I think it’s really interesting shielding the senior pastor and then most churches would tend to put together a committee to make all the decisions, which is good to have multiple heads involved, but can also take a lot of time. So really interesting you guys chose to have you as a point person to make those quick decisions.

I would go and find the experts in all the different apartments and really interview them. We had specialists in all these different areas that were helping us all along the way, it just wasn’t committee based. So a lot of helpful people that volunteered their time to help us make this happen….

 

You’ve mentioned research multiple times in the course of this interview. So you seem like you are a national researcher, where do you go to learn and be refreshed and continue to be challenged in your position as Executive Pastor?

I think it’s a personality thing and it’s a difference, it’s a way that myself and our senior pastor kind of balance each other out. Our senior pastor likes to make quicker decisions than I do. And so a lot of times if I can ask him to trust me enough to take some more time to make sure we’re making the right decision, it becomes a good balance. But usually, I think I’ve had on my computer on my favorites and my bookmarks a list of churches, probably thirty/forty/fifty churches long that I see that share similar values that are maybe a similar size, share similar structures, and so I will look on their websites, I’ll call different people, asking them if I see that people have done a certain event or gone with a certain program, a certain technology that they’ve used, we’ll call them and find out and say, how is working for you? I think every technology that we mentioned Service You, Fellowship One, Bamboo, Planning Center, we have been calling churches asking them, “hey have you found anything better?” And to networking were affiliated with Cavalry Chapel, and that’s one of the things, one of our resources, just been asking different churches, different Cavalry Chapels throughout the country. “What have you found? What’s been helpful? What hasn’t been helpful?” I don’t want us to reinvent the wheel, or to feel like this is the first time that any church has ever done something. We find a church that’s done it before and then try to learn from them so that we don’t make the same mistakes. And I think that’s been helpful for us.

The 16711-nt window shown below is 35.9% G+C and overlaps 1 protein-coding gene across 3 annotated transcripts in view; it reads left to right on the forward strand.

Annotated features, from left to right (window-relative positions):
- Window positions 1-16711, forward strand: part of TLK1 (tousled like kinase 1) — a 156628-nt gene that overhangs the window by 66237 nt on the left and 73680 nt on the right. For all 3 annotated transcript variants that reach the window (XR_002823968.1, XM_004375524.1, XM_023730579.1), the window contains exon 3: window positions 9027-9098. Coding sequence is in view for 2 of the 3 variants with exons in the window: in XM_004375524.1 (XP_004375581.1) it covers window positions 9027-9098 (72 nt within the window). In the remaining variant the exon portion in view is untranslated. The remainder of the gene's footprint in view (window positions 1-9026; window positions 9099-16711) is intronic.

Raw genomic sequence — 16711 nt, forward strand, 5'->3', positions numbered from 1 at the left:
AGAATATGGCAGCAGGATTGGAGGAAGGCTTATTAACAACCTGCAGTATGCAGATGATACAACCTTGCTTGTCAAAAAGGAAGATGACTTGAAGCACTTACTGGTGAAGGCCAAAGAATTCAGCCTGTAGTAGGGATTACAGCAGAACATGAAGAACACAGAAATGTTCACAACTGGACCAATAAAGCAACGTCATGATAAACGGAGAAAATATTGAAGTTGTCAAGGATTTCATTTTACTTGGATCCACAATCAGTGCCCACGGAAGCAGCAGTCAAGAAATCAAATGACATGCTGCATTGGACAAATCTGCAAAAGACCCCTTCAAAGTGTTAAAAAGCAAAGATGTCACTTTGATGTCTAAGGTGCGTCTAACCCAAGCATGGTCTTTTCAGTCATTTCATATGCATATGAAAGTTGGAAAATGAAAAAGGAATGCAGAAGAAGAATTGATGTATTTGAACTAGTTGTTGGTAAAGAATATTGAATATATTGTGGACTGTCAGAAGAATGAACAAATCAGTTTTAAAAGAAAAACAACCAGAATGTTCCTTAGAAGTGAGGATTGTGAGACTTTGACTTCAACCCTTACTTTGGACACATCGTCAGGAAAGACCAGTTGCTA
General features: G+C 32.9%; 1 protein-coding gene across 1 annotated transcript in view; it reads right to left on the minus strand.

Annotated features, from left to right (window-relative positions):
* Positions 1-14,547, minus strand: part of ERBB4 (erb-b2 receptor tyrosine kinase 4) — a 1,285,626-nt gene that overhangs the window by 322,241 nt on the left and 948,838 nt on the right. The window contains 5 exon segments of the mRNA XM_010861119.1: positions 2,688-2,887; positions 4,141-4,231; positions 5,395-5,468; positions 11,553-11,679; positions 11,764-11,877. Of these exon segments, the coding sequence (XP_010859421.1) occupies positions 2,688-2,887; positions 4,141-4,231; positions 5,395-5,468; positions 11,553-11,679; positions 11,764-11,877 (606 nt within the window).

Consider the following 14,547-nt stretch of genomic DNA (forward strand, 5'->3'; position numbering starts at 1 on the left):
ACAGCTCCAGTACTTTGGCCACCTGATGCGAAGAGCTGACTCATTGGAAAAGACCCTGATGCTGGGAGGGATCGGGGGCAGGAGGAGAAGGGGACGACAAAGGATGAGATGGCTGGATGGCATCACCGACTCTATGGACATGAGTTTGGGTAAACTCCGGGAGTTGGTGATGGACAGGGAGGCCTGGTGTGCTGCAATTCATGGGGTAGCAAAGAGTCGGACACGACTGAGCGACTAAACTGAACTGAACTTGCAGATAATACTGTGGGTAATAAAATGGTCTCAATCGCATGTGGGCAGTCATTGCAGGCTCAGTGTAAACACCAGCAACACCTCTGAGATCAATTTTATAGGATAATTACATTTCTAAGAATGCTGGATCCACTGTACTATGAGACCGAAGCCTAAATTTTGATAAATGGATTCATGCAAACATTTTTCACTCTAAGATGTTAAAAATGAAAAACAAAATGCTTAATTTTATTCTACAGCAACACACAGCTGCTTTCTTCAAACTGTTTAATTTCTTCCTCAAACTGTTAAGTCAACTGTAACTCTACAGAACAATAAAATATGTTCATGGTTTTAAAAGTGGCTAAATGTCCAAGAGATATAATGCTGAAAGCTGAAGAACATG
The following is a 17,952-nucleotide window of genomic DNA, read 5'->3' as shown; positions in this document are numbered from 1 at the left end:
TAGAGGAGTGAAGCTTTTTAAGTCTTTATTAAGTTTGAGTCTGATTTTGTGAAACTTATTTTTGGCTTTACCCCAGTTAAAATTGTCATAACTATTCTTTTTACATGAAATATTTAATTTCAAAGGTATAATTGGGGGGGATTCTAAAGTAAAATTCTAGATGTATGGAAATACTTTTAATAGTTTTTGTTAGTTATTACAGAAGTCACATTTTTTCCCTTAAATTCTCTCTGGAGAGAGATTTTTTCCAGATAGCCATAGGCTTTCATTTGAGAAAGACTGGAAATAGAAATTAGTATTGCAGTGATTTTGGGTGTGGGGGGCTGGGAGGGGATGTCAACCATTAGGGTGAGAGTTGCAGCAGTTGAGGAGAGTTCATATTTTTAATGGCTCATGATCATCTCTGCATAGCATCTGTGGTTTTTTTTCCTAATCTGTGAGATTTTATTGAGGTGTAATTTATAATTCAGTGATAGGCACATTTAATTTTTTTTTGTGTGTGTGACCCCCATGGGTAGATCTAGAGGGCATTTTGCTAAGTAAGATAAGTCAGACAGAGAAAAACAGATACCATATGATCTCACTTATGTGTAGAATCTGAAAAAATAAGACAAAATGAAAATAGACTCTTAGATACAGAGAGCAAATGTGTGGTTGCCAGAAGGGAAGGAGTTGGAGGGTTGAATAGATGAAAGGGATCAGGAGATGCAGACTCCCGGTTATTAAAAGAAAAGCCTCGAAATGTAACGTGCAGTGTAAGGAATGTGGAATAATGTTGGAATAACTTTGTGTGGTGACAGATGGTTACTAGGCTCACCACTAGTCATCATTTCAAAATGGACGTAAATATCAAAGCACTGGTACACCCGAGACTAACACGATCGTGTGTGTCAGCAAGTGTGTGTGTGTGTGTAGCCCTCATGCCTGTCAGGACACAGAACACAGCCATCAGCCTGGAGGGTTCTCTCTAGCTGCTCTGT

Yeah, that’s great. Andy, to close, is there a word of encouragement that you’d like to pass on to other Executive Pastors?

Yeah, I guess I go back to something just as simple as the word “harmony,” harmony is used in the scriptures, and I think it just means different sounds that come together to create a new sound, and we really, really focus on that here at Cornerstone Chapel, we want our staff to be in harmony, and I think if the staff can be in harmony, I think the congregation senses it. I think they feel it. I think they look to that and that’s like an example for them. And so when they see our events or they see different services that we do when they see us getting along and they see us in harmony, in unity, I think it encourages the congregation, that it’s possible that we can be on the same team and so we pray about that, we have staff meetings once a month, we pray for harmony, we pray for unity and we really try to implement everything that we do to try to encourage it as well. And so just encourage Executive Pastors to really encourage their staff to be on the same team and then do what it takes to make that happen as well.

 

That’s great. Andy, thanks so much for being on the podcast today.

Sure. Yeah I’ve loved it, thank you Courtney.